|Why would anyone fear black people in New Orleans? Seriously? Why?|
And the consultants have calculated that the murder rate in the city's public housing developments is about twice the rate for the city as a whole, which was 76 per 100,000 people last year. That makes the public-housing murder rate roughly 18 times the nation's.
The shooting of a 14-year-old boy has raised many questions, but legal experts say that in a court of law the case will boil down to whether the homeowner who pulled the trigger felt that his life was in "imminent danger," even though the victim had come past a locked gate and was on private property when he was shot.
Merritt Landry, 33, a building inspector for the Historic District Landmarks Commission, was arrested Friday morning after police said he shot Marshall Coulter, 14, while the teen was inside the fenced-in area outside Landry's home in the 700 block of Mandeville Street about 2 a.m. Detectives determined that Coulter, who was not armed, was not posing any "imminent threat" to Landry. Police booked Landry with attempted second-degree murder.
"We are in New Orleans where people are being purse-snatched and shot at on a pretty regular basis -- the only defense here is that he was truly fearing for his life. The question remains: Why exactly did he fear for his life?" said Jeffrey Smith, a New Orleans criminal defense attorney.
|Almost every year, a call is made by leaders in New Orleans (to stop black crime) for the National Guard to patrol the city|
The casual visitor here sees the city's beguiling facades, but, like the rows of boarded-up houses only a few blocks from the elegant ones, fear lurks nearby. Murder is booming in New Orleans.
In 1993, with nearly 80 homicides per 100,000 people, the city's homicide rate led Detroit and Washington, two other high-crime cities, according to the Federal Bureau of Investigation. In the first quarter of this year, the homicide rate for the city of New Orleans was up 36 percent over last year, and it was still leading the other two cities' rates. The homicide rate of the New Orleans metropolitan area led all others in 1992, the last year for which Federal figures are available.
The new Mayor, Marc Morial, devoted his first big initiative to a series of crime-fighting measures, including a tough curfew for youths 17 and under.
In a Central City neighborhood where houses need paint and boards sag, behind the barbed wire and "Bad Dog" sign of her aunt's house, Jessie Mae Brady, a neighbor of the 9-year-old shooting victim, said: "Here in New Orleans, you never know when they're going to strike. It pays to be afraid."
Fear has helped double the number of burglar-alarm companies operating in the city since 1980. New Orleans has lost over 130,000 residents since 1960, many of them whites who have fled to the safety of the suburbs.
Fear has also put guns in the pockets and desk drawers of merchants along Magazine Street, made Uptown residents circle the block before emerging from their cars if a stranger is spotted and forced residents of housing projects to sleep on the floor when gunfire is heard.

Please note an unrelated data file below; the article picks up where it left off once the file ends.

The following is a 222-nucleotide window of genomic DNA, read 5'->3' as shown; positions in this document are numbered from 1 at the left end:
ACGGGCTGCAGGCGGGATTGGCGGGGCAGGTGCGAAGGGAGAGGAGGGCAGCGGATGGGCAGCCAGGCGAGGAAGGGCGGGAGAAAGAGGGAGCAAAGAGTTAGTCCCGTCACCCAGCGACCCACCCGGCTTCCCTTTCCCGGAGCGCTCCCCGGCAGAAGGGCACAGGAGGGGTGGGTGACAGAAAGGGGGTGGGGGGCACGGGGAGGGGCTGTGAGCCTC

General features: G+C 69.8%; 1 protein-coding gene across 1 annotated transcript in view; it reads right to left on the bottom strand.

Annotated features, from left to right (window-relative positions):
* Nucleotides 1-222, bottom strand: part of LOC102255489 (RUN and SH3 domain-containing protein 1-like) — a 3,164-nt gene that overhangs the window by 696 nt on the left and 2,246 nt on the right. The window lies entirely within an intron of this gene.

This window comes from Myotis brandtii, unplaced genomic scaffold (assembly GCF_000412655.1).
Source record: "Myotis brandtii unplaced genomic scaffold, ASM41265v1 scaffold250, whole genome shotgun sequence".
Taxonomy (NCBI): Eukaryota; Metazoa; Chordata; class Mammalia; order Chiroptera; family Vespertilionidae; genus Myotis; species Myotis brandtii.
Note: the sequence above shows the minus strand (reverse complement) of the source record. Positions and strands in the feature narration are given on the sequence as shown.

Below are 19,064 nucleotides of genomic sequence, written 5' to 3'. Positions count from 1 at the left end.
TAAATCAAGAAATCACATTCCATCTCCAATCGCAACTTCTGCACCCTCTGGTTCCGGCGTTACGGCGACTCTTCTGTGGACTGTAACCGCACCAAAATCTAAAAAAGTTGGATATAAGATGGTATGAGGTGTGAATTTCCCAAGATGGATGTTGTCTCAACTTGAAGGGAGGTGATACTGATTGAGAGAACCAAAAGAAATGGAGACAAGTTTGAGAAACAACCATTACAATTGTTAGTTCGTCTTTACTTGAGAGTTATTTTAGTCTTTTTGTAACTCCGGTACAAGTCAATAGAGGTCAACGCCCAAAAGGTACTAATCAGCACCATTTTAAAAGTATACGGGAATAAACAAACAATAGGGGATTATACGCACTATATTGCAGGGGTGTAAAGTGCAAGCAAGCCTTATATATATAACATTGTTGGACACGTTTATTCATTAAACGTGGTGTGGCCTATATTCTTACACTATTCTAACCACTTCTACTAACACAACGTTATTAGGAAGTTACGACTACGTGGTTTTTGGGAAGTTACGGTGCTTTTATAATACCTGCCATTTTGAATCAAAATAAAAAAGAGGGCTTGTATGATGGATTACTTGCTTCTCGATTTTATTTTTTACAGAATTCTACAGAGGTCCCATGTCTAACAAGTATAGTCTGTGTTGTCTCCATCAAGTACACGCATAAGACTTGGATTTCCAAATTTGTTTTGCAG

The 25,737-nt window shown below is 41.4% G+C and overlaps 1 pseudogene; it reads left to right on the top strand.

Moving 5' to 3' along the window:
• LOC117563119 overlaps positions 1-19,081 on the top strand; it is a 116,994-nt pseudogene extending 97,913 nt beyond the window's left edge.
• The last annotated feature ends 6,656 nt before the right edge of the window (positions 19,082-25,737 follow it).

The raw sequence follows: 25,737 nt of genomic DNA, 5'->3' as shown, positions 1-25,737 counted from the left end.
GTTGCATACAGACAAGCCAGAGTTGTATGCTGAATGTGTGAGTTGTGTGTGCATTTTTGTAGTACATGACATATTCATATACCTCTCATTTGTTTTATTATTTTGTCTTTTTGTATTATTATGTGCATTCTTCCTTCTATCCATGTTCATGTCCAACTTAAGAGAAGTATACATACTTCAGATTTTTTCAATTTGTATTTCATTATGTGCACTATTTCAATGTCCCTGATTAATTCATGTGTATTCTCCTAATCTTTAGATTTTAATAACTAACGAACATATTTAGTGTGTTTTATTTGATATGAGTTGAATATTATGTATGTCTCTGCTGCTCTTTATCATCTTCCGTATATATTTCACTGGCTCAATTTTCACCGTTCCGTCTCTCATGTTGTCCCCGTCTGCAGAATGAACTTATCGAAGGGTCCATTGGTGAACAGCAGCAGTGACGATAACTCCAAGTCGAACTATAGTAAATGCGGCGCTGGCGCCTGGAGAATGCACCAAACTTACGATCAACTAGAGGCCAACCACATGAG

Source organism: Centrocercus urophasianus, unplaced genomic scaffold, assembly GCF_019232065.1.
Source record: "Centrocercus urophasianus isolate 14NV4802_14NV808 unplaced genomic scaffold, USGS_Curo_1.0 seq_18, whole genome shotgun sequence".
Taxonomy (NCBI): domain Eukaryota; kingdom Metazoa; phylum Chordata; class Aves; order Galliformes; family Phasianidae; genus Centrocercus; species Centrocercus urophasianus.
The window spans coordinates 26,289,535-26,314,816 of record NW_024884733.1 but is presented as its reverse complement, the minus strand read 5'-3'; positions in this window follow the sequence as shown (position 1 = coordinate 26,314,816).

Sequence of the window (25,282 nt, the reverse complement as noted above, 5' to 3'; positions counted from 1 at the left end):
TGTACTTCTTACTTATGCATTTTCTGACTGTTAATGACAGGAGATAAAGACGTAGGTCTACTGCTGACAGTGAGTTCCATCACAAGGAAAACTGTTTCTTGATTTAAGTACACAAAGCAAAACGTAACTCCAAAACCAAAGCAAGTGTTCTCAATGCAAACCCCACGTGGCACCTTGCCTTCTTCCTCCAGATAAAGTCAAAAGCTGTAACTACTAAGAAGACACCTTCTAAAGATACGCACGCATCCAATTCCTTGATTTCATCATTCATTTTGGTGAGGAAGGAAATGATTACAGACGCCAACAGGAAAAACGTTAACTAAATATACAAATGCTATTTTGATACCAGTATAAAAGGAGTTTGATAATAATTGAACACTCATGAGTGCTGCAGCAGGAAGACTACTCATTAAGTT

"Sometimes you think if it's less shots, no one got killed. If it's a whole lot, somebody got messed up," said Emma Brown, who lives in the grim St. Thomas Housing Development. Unjustified Fear?
Mayor Landrieu told the 365 Black Awards attendees:
“If 199 white guys killed each other the world would stop. If the Klu Klux Klan killed 199 black guys the world would stop and people would still be talking about it. But for some reason because it’s young guys killing young guys, they want to put their heads in the sand and don’t want to talk about it. I’m telling you it’s unnatural and it’s not something that we’re supposed to tolerate in this country.”
Illegal immigrants, who flocked to New Orleans (doing the job black people wouldn’t do) and helped rebuild a city black residents of the Big Easy looted in the aftermath of Hurricane Katrina, weren’t cowards in admitting racial violence [Day Laborers Are Easy Prey in New Orleans, New York Times, 2-15-2009]:
With resignation but no visible anger, more than half told of being threatened or robbed. One man, Armando Cruz, from Honduras, asserted flatly, to nods of assent, “Most of us here have been robbed.”
Many bluntly assigned a racial component, saying that it was “los morenos” — their colloquial term for blacks — who were after them. “When we are leaving here after work, we have to go on foot,” Mr. Billado said, speaking through an interpreter. “The blacks are waiting for us. They’ll beat you up. They’ll take your money.”
Such incidents can occur more than once a week, Mr. Billado said.
The police, the men said, either ignore their calls, admonish them for being in the country illegally or arrive too late at a crime scene to do any good.
“The blacks know when we have cash,” said Juan Guillermo Medina, another waiting worker. “Yes, it’s dangerous. But we have to be here. It’s the risk we run.”